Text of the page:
|Director: Shawn Ku
|Screenplay: Michael Armbruster & Shawn Ku
|Stars: Maria Bello (Kate), Michael Sheen (Bill), Kyle Gallner (Sammy), Alan Tudyk (Eric), Moon Bloodgood (Trish), Cody Wai-Ho Lee (Dylan), Austin Nichols (Cooper), Deidrie Henry (Bonnie), Bruce French (Harry), Nigel Gibbs (Police Detective)
|MPAA Rating: R
|Year of Release: 2011
There is a scene, repeated several times throughout Francis Ford Coppola’s paranoid thriller The Conversation (1974), in which a man and a woman walk past an old homeless man sleeping on a park bench and the woman murmurs, “Every time I see one of those old guys, I always think the same thing. I always think that he was once somebody’s baby boy. Really, I do. I think he was once somebody’s baby boy, and he had a mother and a father who loved him, and now there he is, half dead on a park bench, and where are his mother or his father, all his uncles now?”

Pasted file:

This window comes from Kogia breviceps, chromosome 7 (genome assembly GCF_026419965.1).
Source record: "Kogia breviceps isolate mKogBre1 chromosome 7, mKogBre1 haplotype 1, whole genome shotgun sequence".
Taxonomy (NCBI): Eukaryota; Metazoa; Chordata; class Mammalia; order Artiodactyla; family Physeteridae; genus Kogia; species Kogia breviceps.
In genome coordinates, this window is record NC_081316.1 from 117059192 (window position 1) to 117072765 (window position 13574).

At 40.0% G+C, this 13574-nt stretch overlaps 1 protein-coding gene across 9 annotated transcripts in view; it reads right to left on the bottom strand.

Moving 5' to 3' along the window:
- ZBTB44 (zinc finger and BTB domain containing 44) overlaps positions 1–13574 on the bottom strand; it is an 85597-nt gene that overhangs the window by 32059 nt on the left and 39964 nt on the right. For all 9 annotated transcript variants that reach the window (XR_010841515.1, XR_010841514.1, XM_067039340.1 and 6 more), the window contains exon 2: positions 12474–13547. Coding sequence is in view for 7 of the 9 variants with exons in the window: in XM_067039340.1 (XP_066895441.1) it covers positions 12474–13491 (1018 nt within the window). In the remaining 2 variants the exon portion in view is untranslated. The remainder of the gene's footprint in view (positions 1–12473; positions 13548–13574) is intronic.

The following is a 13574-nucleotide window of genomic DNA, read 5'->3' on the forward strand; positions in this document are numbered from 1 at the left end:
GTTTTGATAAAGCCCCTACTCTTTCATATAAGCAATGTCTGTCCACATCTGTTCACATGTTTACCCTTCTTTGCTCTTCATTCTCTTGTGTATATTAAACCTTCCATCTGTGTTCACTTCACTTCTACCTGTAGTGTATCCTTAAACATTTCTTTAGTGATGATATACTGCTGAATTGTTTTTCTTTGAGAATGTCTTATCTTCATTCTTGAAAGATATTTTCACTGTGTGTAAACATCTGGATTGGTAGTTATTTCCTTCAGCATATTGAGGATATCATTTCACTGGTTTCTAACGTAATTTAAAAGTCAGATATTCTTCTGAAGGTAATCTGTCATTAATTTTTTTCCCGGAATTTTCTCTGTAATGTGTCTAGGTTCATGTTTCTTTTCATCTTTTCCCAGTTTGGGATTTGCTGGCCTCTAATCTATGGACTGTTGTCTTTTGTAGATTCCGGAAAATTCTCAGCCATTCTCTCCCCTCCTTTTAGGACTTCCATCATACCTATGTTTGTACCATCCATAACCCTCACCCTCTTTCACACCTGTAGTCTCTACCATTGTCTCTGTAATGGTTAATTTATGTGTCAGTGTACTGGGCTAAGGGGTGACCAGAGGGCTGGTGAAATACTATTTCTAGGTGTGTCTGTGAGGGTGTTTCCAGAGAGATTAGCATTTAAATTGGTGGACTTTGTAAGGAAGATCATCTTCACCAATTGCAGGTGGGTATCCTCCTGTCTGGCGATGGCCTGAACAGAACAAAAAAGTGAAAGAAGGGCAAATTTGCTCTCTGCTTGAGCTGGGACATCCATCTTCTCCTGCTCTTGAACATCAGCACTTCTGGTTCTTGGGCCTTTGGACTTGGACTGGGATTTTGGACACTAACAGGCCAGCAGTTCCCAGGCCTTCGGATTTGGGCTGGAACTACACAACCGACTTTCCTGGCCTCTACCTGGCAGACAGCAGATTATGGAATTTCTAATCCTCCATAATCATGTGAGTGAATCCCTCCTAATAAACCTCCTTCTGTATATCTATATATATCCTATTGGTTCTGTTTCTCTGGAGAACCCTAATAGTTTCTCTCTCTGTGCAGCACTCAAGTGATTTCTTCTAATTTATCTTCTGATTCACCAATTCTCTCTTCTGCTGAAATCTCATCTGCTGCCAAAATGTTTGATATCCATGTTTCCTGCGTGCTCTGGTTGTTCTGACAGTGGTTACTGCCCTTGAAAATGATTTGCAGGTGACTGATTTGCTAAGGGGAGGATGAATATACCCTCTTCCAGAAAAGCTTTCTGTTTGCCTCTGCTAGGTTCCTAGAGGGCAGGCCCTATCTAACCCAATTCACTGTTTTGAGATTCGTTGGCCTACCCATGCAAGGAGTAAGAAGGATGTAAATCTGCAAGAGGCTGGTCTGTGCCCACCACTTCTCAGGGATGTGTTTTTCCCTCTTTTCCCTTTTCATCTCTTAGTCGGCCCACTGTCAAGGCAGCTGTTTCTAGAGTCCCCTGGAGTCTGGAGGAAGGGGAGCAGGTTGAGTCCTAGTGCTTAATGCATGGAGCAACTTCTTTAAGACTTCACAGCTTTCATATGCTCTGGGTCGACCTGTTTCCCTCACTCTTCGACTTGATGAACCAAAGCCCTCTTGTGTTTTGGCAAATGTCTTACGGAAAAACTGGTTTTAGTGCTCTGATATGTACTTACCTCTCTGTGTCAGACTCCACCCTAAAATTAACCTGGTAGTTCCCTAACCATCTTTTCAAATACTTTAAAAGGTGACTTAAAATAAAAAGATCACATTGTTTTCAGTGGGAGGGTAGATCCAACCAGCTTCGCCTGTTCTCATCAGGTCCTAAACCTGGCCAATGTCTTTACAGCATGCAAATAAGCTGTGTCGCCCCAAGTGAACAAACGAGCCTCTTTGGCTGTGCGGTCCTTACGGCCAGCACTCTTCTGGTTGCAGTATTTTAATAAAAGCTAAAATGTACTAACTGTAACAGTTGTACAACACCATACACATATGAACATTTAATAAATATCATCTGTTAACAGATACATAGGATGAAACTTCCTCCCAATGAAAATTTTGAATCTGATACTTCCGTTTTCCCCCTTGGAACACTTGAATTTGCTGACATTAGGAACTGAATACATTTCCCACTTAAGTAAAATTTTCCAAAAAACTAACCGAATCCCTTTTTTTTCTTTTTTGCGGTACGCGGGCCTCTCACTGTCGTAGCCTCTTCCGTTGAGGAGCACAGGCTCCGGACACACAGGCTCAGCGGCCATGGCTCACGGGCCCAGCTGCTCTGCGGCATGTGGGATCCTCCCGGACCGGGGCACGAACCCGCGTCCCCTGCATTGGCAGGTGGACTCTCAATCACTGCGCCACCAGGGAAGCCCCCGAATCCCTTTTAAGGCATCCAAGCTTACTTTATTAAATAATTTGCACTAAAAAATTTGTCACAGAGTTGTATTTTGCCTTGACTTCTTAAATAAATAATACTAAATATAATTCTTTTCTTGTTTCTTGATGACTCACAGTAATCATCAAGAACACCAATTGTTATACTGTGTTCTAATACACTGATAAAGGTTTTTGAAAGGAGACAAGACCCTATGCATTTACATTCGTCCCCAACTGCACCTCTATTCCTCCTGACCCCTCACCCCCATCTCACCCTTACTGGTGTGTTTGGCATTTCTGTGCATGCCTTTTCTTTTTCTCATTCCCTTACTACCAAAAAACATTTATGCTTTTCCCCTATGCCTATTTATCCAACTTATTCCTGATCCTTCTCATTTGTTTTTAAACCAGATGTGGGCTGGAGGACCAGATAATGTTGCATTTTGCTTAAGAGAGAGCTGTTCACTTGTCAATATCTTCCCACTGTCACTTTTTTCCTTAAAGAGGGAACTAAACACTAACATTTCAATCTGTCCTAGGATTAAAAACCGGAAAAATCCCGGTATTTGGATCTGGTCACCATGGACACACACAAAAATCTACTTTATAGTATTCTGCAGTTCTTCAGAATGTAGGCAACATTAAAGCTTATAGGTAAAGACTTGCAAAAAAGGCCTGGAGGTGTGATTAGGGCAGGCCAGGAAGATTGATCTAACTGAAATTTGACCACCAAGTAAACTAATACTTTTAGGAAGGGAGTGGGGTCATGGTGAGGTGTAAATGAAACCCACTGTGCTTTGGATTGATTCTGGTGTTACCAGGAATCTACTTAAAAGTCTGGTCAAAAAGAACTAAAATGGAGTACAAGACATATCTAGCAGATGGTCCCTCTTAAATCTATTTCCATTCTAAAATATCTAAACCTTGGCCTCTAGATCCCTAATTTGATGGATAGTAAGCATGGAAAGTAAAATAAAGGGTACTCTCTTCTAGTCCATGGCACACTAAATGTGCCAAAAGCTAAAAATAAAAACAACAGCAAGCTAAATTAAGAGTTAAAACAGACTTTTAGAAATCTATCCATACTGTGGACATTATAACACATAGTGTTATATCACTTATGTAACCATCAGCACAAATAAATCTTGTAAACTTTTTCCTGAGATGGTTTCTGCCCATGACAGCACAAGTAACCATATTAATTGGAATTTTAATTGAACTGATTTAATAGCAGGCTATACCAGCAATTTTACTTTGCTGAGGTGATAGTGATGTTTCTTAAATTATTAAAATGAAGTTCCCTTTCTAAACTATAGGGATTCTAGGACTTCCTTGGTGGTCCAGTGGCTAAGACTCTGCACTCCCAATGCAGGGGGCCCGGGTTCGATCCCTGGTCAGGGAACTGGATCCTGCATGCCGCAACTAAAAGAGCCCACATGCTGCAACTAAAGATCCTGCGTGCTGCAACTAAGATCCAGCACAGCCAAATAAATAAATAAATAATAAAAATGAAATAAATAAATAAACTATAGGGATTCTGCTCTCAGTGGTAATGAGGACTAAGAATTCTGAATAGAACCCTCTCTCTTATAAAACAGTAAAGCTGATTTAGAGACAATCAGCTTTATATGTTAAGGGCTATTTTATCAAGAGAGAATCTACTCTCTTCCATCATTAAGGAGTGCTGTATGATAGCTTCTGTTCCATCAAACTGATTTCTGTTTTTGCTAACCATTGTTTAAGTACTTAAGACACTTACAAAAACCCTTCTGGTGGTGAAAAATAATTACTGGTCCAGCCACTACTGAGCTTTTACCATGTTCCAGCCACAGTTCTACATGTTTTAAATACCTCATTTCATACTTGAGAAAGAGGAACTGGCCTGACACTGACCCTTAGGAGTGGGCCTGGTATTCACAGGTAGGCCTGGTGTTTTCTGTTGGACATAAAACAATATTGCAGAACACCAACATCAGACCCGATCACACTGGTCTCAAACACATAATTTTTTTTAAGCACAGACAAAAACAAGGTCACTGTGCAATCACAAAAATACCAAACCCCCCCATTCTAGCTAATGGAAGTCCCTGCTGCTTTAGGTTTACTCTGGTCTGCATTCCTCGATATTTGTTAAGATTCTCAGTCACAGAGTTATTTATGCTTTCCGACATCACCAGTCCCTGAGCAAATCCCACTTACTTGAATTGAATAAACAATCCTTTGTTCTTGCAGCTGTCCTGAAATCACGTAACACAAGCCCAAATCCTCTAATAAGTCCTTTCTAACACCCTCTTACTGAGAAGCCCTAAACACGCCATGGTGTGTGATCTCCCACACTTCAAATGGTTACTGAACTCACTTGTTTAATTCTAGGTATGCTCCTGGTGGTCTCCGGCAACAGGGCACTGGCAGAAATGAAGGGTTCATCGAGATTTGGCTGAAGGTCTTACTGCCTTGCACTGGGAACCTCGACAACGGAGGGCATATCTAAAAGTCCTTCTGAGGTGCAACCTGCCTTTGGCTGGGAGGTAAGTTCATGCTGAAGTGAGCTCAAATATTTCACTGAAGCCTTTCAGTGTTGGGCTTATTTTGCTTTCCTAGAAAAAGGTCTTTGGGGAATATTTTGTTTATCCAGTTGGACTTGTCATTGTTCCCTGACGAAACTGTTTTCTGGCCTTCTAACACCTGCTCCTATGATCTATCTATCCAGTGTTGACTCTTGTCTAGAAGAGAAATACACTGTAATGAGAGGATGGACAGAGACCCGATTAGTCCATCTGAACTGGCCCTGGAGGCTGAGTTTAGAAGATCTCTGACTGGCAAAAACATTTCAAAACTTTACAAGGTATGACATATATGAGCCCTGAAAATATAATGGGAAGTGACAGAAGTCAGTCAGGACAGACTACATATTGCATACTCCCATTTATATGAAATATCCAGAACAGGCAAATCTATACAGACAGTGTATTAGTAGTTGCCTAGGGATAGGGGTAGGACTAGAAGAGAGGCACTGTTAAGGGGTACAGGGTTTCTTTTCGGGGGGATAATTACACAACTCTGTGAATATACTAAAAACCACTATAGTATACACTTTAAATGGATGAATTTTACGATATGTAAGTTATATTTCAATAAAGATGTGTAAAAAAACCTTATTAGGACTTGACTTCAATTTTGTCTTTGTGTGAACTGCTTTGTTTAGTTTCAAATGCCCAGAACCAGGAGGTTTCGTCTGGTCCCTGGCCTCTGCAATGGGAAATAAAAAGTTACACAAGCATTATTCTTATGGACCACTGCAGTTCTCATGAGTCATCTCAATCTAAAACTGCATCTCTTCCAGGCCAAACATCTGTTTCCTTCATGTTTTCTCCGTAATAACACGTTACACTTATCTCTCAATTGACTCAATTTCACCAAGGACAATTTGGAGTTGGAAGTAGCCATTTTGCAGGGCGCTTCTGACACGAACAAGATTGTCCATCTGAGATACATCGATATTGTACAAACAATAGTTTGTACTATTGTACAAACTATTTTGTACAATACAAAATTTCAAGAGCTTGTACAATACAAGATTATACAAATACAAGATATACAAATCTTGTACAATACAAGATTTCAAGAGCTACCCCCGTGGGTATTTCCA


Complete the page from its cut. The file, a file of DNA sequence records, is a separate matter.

That essentially sums up the essence of Shawn Ku’s Beautiful Boy, even though the film has nothing to do with homelessness. Rather, it is about the traumatic aftermath of a school shooting, an event that Americans have become all too familiar with over the past dozen years. Yet, our familiarity as news viewers and outsiders is always with the killer, whose face is inevitably plastered on TV and computer screens and whose self-shot video footage unspools over and over again as analysts and experts and other talking heads try to deconstruct his motives and figure out “what went wrong.” We have become so familiar with this particular genre of national tragedy that we all too often forget that the killer did not spontaneously come into existence. Like the old homeless man on the park bench, school shooters had mothers and fathers, and the fact that this often escapes us--consciously or otherwise--suggests an unwillingness to understand the terrible truth that the perpetrators of the most horrible atrocities “were once somebody’s baby boy.”